How long does menopause last and how to manage the symptoms?

For many women, menopause is a time full of challenges, changes, and adaptations. Some look ahead with dread and others can't help but wonder how long does menopause last, (and even what menopause is). We know it can be a difficult time. That's why this time we're bringing you all the facts you need to know, so you can fully enjoy this natural process in every woman's life.

How long does menopause last?

Menopause occurs when 12 months have passed since your last menstrual period. The length of time menopause symptoms last can vary from woman to woman, depending on many factors; however, the average is 4 years after the last menstrual period. In some women, symptoms may continue for longer. For this reason, it is not easy to know how long does menopause last (NHS, 2022; Age UK, 2021).

After menopause, its characteristic signs will change and decrease. For example, hot flushes and night sweats may improve, but your mood may decline and lead to anxiety. Other symptoms such as joint pain and vaginal dryness may remain after your periods stop (NHS, 2022).

In post-menopause stage, which lasts for the rest of your life, hormone levels will also reach their lowest levels and remain so. The fertile years will be left behind because ovulation is no longer occurring. In addition, women are at an increased risk of developing osteoporosis and heart disease (Cleveland Clinic, 2021).

Stop wondering how long does menopause last and enjoy it to the full

Now that you know the approximate length of menopause, here are some tips to help you enjoy menopause to the full (Family Doctor, 2021; Mayo Clinic, 2021; NHS, 2022):

Exercise

Regular exercise can help you control and reduce the intensity of some menopausal symptoms. These include hot flushes, night sweats and mood swings. Physical activity can also help keep your bones strong and reduce the risk of osteoporosis. Try to include weight-bearing activities where your feet can support your weight, such as running, walking, or dancing.

Eat a healthy diet

Watching what you eat is another thing you should do to manage menopausal symptoms and reduce the risk of premature ageing. Include plenty of fruit, vegetables, and calcium-rich foods, such as milk, yoghurt, and kale, to keep your bones healthy. Also, avoid or cut down on spicy foods, as well as hot, alcoholic, or caffeinated drinks, which can worsen hot flushes and night sweats.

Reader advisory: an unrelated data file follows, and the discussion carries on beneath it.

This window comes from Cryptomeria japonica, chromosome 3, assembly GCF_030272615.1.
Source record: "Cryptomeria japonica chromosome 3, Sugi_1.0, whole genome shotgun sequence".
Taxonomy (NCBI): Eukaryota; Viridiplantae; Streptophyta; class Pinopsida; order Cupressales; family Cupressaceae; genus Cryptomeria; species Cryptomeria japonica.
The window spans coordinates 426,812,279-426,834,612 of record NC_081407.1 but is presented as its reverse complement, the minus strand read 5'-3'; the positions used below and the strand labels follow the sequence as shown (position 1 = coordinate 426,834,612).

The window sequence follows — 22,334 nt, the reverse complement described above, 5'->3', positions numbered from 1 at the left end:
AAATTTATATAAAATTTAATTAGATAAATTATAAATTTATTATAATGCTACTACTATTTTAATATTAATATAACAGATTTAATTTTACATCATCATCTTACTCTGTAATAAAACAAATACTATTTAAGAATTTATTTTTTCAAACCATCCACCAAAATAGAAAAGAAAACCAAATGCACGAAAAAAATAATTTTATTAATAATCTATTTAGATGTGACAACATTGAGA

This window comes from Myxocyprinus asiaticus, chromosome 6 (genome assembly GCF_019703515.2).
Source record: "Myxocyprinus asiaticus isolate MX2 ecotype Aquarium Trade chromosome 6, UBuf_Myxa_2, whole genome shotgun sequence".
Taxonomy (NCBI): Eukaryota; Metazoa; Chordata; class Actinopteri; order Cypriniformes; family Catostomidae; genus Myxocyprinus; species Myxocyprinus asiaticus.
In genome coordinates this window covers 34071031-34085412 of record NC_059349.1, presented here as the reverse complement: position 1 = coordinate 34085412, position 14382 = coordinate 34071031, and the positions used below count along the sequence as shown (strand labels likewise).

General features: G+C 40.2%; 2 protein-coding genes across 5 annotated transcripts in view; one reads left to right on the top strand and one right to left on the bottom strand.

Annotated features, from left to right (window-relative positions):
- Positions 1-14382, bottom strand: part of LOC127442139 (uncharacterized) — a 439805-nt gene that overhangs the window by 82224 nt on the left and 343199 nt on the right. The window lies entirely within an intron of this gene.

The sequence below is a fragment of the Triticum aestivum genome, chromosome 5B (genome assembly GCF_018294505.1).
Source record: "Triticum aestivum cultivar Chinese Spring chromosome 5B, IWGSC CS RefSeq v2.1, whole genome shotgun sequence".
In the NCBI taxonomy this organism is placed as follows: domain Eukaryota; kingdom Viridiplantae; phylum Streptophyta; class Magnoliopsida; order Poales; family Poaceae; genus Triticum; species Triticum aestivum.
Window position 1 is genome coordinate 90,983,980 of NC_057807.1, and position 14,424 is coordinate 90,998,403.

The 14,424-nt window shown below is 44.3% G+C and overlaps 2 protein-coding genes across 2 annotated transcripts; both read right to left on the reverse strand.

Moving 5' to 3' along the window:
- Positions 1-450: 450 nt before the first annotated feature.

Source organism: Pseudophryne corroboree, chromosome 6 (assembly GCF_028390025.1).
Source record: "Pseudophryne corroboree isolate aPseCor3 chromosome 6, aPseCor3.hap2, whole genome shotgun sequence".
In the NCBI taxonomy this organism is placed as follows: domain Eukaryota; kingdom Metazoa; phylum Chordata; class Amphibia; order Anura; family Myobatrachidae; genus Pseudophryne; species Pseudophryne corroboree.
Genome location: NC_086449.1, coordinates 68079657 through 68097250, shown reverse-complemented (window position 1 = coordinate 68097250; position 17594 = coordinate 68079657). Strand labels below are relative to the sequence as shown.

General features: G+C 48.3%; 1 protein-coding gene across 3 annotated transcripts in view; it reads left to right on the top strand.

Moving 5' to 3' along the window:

Choose to wear comfortable, cool clothes

Wearing light or cool clothing can help reduce the intensity of hot flushes and night sweats, one of the most annoying symptoms of menopause. It is also advisable to take baths and cold drinks to control them.

Practice relaxing activities

Yoga, tai chi, meditation and breathing techniques can help reduce anxiety levels as well as maintain your mental well-being. In addition, yoga and tai chi help improve strength and coordination, as well as prevent falls that can lead to fractures.

Considering how long does menopause last, get enough rest.

To avoid waking up at night, keep your bedroom cool and use cotton sheets. Also, avoid coffee, alcohol, heavy meals, using screens and exercising close to bedtime. Restful sleep is essential for physical and mental well-being.

This can be an overwhelming time; however, knowing how long does menopause last and understanding that it is a normal process in every woman's life can help you live and enjoy it as just another stage full of changes and discoveries.

References:

Age UK. (2021). 6 things to know about the menopause. https://www.ageuk.org.uk/information-advice/health-wellbeing/mind-body/6-things-to-know-about-the-menopause/

Cleveland Clinic. (2021). Postmenopause. https://my.clevelandclinic.org/health/diseases/21837-postmenopause

Family Doctor. (2021). ¿Qué es la menopausia? https://es.familydoctor.org/condicion/menopausia/?adfree=true

Mayo Clinic. (2021). Menopausia. https://www.mayoclinic.org/es-es/diseases-conditions/menopause/symptoms-causes/syc-20353397

National Health Service . (2022). Menopause. https://www.nhs.uk/conditions/menopause/


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